TERRE HAUTE —
Roger Cheeks returned to his hometown this month to inspire others, using his singing voice and Gospel tunes in a concert on the Indiana State University campus.
It’s a familiar situation for him. His new album, “Worship from the Heart,” is the fourth of his career. Cheeks has performed with church choirs since his dad served as a pastor in Terre Haute. In 1992, Cheeks won the Rising Star Gospel Showcase Amateur Talent competition in Indianapolis. Through the years, he’s sung alongside notables such as Marilyn McCoo and Billy Davis Jr., from the 1970s pop musical group The 5th Dimension.
“That’s just a part of what I do,” Cheeks said last week from Virginia, where he’s lived and worked as director of community life at Regent University since 1997.
Nineteen years ago, though, Cheeks did something unprecedented — he became the first African-American elected to city office in Terre Haute. Cheeks won the District 6 seat on the City Council as a Democrat, outpolling his Republican opponent 1,183 votes to 555.
“I felt there was a need to run, a need to break ground,” Cheeks said. “There were costs. It was time away from my family. I was criticized. But that’s part of a leadership position.”
Still, he added, “I enjoyed all of it.”
Cheeks was 29 years old when he took the oath of office on New Year’s Day 1992.
His election, said friend and 1991 campaign treasurer John Newton, was “kind of an inspiration to other young people” and called Cheeks “dynamic” and “an outstanding young man.” Cheeks had taken his talent as a basketball standout at Terre Haute North Vigo High School on to Southeastern Louisiana University, and then returned to this city.
Such notoriety also increased demands on Cheeks’ schedule and time, Newton recalled. Cheeks balanced family activities, a job as assistant dean of student life at ISU, a burgeoning singing career, community involvement and pastoral duties at his father’s church with the City Council role. He and his wife had three children and another on the way. “So the plate was full,” acknowledged Cheeks, now 47.
His historic term had a couple difficult moments, including its homestretch. After Cheeks and his family moved out of District 6 in 1995, that residency change required him to resign a few months before his term was to end that December. He’d already announced, in December 1994, his decision not to seek re-election. Also in 1995, he resigned his ISU job, and told the Tribune-Star that year, “I was doing too many things at one time.” He focused on his family, pastoral duties and Gospel music career.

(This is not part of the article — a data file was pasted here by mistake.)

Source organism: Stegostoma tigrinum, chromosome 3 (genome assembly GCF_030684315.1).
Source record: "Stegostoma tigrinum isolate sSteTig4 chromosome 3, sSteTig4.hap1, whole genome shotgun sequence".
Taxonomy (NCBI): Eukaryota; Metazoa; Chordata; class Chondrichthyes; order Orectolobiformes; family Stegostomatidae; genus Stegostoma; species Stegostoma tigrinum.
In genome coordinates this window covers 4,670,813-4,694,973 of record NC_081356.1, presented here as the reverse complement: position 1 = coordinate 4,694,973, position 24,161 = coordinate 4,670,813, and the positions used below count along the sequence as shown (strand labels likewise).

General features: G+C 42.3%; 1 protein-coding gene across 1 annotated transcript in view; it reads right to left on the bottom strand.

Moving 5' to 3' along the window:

Looking back, the experience in politics “grew me wiser,” Cheeks said.
“Now, in retrospect, I wouldn’t have traded it for the world,” he added.
Two years after his City Council stint, Cheeks and his family moved to Virginia. Though he loved Terre Haute, and still does, “My wife and I were looking for something more.” After they visited a ministerial friend in Virginia, Cheeks said he told his wife, “I feel like this is where God wants us to be.”
They’ve lived there ever since, and Cheeks is now in his 12th year at Regent University, which is based in Virginia Beach and which was founded by evangelist Pat Robertson. The decision to move proved to be “very good for us, very good for our children,” Cheeks said. “It was a culture shock for all of us, because you’ve got more minorities here than you have in Terre Haute.”
Cheeks follows politics, still, but emphasized, “I consider myself a ‘theocrat.’ I consider myself a person who is really of no party, but I vote for character.” A theocrat, he said, is “a God-conscious voter.” On the conventional scale, he said, “I’m more moderate than I am liberal. I’m not wholly conservative, but in some cases, I am.”
He attended a national prayer service for victims of Hurricane Katrina in Washington, D.C., and sat just nine rows behind President Bush, Vice President Cheney and their administration. As for Democrats, Cheeks has seen inclusiveness improve with the election of Barack Obama as the nation’s first black president.
“There’s still some fear of including some people in the mix,” Cheeks said. “We need to see people as people, for their character and not the color of their skin, as Martin Luther King said. That still holds true 60 years later.”
Cheeks hopes his own time in politics on Terre Haute’s City Council helped open the door for more minorities in his hometown. “I would hope they say, ‘He did it. I can, too,’” he said.
During the past decade, Cheeks said he’s mulled pursuing public office again, perhaps returning to Terre Haute to run for mayor or Congress. His mother, 88, still lives here; his father passed away eight years ago. Cheeks has also been approached, in the past, about seeking a city council position in Chesapeake, Va.
Regardless, Cheeks has learned much since his election 19 years ago, and continues to learn.
Years ago, he asked Bishop George McKinney — national leader of the Church of God in Christ — for some words of advice. “He said two things — trust and obey God, and enjoy the journey,” Cheeks recalled.
“I’m enjoying my life,” Cheeks added, “because I’ve been through mountains, hills and valleys, and I’m still here.”
Mark Bennett can be reached at (812) 231-4377 or firstname.lastname@example.org.